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Egyptian women speak out against sexual violence

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Egyptian women are speaking up against sexual violence after harrowing tales of mob attacks in Cairo’s iconic Tahrir Square prompted initiatives to combat the “epidemic.”

Surrounded by volunteers to protect them, dozens of women took to the street on Friday to demand a “safe Tahrir,” as part of a series of events aimed at raising awareness.

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“We want to be treated as citizens, not females,” said Rasha Kamel, a 38-year-old gynaeocologist and a protest organiser, as she wrote on a large piece of cardboard “I am like your sister” in a thick black marker.

On Cairo’s streets, sexual harrassment of women, regardless of whether or not they wear an Islamic headscarf, is common in the form of obscenities, touching or groping.

But an increase in accounts from Tahrir of mob attacks and sexual violence against women have raised the alarm.

On February 11, 2011, as hundreds of thousands were celebrating president Hosni Mubarak’s downfall after an 18-day uprising, Lara Logan — a reporter with US news channel CBS– was attacked by 200 to 300 men who raped her “with their hands.”

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Later in November, a French journalist working for public television channel France 3 said she had been violently beaten and sexually assaulted while covering the protests.

Caroline Sinz told AFP she was “beaten by a group of youngsters and adults who tore my clothes” and then molested her in a way that “would be considered rape.”

The two incidents put a spotlight on sexual assaults in this conservative Muslim country, but failed to trigger any reaction from authorities.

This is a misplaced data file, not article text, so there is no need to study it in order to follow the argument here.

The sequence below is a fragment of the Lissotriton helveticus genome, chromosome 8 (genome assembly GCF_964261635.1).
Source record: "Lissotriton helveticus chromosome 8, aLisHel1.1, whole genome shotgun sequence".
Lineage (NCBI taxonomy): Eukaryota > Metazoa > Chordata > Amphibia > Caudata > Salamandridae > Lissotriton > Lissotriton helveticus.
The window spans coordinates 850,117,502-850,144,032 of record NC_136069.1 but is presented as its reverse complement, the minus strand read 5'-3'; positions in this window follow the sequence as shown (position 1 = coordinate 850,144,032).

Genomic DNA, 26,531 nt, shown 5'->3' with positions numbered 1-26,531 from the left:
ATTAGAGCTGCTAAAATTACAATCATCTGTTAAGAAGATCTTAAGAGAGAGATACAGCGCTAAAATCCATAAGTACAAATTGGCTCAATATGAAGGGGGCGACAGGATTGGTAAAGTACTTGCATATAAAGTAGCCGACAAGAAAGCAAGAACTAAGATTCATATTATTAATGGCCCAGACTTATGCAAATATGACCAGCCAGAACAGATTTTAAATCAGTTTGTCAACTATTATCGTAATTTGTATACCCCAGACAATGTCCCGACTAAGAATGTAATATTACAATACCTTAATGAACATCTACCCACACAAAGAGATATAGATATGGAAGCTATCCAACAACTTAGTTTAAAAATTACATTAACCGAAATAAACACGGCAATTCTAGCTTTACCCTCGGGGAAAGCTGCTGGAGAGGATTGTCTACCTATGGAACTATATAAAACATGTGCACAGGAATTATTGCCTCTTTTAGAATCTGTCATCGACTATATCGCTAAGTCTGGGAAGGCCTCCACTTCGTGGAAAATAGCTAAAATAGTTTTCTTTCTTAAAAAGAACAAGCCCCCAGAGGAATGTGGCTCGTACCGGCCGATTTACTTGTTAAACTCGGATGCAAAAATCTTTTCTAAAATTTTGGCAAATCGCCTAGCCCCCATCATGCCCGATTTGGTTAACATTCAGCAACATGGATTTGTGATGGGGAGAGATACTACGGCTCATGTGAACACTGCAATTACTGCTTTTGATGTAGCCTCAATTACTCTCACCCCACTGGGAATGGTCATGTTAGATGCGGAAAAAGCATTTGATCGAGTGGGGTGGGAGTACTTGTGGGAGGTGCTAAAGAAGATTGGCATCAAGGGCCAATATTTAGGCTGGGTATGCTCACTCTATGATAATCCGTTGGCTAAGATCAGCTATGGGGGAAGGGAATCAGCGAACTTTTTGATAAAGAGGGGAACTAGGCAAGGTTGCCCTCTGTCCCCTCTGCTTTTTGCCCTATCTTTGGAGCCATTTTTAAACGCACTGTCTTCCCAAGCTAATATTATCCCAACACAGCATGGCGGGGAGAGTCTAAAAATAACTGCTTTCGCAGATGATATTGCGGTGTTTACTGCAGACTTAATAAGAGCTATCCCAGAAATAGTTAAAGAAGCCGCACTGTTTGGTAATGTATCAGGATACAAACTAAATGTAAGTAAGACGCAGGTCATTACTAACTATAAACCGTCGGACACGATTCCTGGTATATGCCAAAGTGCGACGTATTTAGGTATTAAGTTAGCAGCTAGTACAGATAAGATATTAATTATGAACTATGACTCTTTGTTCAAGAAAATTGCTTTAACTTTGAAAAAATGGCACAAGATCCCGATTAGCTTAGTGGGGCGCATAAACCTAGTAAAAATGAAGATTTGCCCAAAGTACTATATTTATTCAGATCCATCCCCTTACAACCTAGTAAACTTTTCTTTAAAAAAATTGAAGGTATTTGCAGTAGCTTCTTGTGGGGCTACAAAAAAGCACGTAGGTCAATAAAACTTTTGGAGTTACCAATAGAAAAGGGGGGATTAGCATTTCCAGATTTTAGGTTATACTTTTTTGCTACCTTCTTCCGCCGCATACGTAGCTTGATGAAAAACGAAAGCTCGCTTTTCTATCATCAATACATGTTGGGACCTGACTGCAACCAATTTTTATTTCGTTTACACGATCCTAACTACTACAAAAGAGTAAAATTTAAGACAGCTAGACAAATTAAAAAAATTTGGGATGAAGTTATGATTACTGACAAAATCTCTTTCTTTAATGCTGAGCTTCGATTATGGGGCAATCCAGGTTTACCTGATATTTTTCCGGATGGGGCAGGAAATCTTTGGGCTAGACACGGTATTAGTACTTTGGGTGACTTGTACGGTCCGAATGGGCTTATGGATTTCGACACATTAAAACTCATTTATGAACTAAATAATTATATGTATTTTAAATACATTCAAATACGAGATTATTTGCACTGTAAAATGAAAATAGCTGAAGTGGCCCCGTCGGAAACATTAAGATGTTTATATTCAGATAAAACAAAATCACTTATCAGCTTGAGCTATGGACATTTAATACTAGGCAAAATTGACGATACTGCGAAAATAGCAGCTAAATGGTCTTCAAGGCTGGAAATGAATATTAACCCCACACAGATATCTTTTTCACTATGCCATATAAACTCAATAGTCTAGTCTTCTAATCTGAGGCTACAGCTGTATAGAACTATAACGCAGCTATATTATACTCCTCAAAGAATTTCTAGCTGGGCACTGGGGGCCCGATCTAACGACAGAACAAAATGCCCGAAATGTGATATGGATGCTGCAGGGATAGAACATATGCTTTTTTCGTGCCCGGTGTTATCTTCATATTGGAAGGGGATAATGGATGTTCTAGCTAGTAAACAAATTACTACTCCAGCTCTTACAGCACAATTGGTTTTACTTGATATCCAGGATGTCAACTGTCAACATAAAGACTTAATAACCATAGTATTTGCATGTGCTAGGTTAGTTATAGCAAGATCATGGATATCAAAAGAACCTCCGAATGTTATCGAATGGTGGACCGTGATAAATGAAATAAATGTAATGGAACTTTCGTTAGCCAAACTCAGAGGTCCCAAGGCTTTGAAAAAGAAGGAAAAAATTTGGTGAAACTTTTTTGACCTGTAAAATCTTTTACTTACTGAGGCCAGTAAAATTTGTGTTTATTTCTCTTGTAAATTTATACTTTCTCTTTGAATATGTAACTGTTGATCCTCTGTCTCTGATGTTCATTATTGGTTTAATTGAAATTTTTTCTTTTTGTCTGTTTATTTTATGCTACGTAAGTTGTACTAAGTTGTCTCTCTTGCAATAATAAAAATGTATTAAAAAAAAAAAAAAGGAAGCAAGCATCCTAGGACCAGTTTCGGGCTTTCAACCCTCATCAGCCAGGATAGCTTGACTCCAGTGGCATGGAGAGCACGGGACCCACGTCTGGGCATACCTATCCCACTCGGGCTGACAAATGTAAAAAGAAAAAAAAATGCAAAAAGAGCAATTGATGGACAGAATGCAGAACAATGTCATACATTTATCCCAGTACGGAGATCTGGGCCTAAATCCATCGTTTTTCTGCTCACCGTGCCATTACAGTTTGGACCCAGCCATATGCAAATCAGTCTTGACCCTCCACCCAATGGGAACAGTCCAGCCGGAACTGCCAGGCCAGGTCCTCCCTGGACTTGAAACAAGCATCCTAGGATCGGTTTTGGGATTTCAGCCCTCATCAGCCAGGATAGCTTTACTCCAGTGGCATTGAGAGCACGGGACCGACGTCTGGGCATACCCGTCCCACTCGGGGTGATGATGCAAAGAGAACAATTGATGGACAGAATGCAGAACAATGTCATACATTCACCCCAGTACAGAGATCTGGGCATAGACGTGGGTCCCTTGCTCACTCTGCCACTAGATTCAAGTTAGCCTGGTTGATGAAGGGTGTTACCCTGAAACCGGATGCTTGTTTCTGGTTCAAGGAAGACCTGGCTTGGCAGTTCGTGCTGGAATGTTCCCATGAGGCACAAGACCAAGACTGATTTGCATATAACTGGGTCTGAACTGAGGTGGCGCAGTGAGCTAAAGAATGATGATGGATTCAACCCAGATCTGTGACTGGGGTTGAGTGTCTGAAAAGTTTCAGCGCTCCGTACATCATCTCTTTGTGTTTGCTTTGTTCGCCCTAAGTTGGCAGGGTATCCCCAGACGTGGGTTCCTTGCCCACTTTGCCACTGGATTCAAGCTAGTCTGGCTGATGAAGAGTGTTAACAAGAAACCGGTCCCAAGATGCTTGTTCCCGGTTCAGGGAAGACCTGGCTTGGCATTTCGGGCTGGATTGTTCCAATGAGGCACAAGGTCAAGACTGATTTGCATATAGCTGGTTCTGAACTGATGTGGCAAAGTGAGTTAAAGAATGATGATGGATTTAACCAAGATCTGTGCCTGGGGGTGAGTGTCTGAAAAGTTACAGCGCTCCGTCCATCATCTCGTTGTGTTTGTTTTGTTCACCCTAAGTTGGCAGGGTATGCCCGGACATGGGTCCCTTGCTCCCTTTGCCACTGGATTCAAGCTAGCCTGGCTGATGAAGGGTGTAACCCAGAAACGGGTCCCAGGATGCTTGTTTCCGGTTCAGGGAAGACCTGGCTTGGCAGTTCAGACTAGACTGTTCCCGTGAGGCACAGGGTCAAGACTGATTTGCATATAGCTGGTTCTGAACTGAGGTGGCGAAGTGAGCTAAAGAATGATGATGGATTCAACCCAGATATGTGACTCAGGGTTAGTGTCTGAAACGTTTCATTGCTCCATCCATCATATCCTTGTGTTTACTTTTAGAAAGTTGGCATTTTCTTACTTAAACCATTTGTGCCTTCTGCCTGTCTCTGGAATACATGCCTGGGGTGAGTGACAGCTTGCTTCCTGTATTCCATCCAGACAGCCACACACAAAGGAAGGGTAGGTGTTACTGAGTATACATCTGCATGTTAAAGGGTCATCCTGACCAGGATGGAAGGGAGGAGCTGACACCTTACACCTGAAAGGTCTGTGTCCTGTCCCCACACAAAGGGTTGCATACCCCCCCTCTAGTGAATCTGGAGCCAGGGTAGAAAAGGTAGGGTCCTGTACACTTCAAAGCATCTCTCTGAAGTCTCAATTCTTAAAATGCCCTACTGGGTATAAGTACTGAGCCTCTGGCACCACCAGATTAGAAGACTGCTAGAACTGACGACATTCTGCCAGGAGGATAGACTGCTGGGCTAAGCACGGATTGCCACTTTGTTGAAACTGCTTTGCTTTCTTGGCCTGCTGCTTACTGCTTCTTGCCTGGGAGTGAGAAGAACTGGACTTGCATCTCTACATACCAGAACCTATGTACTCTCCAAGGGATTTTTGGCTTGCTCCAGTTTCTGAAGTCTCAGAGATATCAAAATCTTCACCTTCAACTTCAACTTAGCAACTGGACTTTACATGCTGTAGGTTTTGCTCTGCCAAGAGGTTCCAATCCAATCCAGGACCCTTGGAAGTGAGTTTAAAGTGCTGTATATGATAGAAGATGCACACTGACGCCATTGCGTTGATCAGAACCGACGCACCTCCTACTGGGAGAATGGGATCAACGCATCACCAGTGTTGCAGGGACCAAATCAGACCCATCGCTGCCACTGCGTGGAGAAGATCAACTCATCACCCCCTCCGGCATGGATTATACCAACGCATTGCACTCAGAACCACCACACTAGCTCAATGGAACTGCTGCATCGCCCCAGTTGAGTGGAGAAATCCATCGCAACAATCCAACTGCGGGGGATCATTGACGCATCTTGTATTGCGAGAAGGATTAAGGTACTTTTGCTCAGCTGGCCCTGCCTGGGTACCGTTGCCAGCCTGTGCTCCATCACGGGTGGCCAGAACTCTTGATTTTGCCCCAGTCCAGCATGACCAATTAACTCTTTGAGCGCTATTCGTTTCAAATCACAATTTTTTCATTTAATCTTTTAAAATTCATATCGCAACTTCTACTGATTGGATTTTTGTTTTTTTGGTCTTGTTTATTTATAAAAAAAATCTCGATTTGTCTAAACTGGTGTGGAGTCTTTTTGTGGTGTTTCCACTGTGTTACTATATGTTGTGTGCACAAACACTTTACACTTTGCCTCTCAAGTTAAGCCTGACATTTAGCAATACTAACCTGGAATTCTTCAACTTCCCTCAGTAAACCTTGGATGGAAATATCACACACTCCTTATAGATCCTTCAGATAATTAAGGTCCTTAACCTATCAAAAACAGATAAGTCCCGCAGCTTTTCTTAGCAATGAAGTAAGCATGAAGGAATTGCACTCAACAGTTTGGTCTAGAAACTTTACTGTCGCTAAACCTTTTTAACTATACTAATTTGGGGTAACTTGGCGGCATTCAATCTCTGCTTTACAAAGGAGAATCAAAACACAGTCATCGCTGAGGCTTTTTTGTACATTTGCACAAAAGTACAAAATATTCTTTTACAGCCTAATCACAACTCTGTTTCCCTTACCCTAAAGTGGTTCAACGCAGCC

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On June 2, a young foreign women described her ordeal to Nazra, a Cairo-based women’s rights group.

“My pant was pulled down by the many men and they raped me with their dirty fingers … The men were like lions around a dead piece of meat and their hands were all over my body and under my destroyed clothes,” she said.

Several days later, a group of men attacked a women’s march against sexual harrassment in Tahrir Square, assaulting several of the protesters.

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Days later yet again, British journalism student Natasha Smith wrote on her blog that she too had been the victim of a sexual attack in the square.

Many believe that the recurring pattern of the attacks and the fact they often take place in the same part of the massive Tahrir Square point to the fact they are premeditated.

These attacks “are calculated and organised to scare women and chase them away from the public sphere, punishing women for their participation,” according to Nazra.

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Ahmed Niazy, one of the men who joined Friday’s protest in solidarity, believes “the regime, which never fell, uses sexual harrassment to repress freedom of expression.”

It “believes women are a weakness, and it’s a way of putting pressure on us. They have managed to taint the square,” Niazy told AFP.

“How many times have I not gone to Tahrir because I don’t want to feel hands all over my thighs?” said Nana al-Hariri, 22.

Women have staged protests, formed human chains in main Cairo thoroughfares holding signs against harrassment and conducted online campaigns against what many call an “epidemic.”

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On Friday, they arrived in Tahrir with water pistols, filled with red liquid (mercurochrome) and chilli powder, to defend themselves against any attack and mark the attacker.

Circled by volunteers in fluorescent yellow jackets, the protesters attracted attention, and sometimes derision.

“Excuse me, but what exactly is sexual harrassment?” asked one passer-by.

Another tried to trivialise the issue. “It’s not that bad, they are adolescents. When they say “sweetheart,” it’s flattering,” he said, to furious looks from some of the protesters.

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According to a security official, no arrests have been made in connection with the sexual assaults in the square.


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